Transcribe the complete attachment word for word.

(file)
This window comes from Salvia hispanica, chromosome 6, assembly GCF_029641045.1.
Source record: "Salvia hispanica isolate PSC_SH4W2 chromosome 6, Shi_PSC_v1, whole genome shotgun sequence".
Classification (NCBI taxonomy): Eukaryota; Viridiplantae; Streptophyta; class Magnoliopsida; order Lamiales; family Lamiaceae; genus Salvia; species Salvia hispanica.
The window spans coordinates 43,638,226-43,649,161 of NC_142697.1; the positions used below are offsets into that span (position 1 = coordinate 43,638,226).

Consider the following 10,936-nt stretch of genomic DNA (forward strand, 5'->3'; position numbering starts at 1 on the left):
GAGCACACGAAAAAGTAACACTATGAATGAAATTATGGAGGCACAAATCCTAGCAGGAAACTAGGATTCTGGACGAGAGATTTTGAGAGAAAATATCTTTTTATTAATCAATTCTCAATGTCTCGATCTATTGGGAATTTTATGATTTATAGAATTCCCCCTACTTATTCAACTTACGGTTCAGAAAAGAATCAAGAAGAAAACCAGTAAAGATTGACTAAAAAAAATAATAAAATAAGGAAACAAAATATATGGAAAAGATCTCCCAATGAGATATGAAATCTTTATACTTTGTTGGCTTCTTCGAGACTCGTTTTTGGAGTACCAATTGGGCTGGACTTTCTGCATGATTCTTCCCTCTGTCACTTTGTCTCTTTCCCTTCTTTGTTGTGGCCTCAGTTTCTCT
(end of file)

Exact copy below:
This window comes from Salvia hispanica, chromosome 6, assembly GCF_029641045.1.
Source record: "Salvia hispanica isolate PSC_SH4W2 chromosome 6, Shi_PSC_v1, whole genome shotgun sequence".
Classification (NCBI taxonomy): Eukaryota; Viridiplantae; Streptophyta; class Magnoliopsida; order Lamiales; family Lamiaceae; genus Salvia; species Salvia hispanica.
The window spans coordinates 43,638,226-43,649,161 of NC_142697.1; the positions used below are offsets into that span (position 1 = coordinate 43,638,226).

Consider the following 10,936-nt stretch of genomic DNA (forward strand, 5'->3'; position numbering starts at 1 on the left):
GAGCACACGAAAAAGTAACACTATGAATGAAATTATGGAGGCACAAATCCTAGCAGGAAACTAGGATTCTGGACGAGAGATTTTGAGAGAAAATATCTTTTTATTAATCAATTCTCAATGTCTCGATCTATTGGGAATTTTATGATTTATAGAATTCCCCCTACTTATTCAACTTACGGTTCAGAAAAGAATCAAGAAGAAAACCAGTAAAGATTGACTAAAAAAAATAATAAAATAAGGAAACAAAATATATGGAAAAGATCTCCCAATGAGATATGAAATCTTTATACTTTGTTGGCTTCTTCGAGACTCGTTTTTGGAGTACCAATTGGGCTGGACTTTCTGCATGATTCTTCCCTCTGTCACTTTGTCTCTTTCCCTTCTTTGTTGTGGCCTCAGTTTCTCT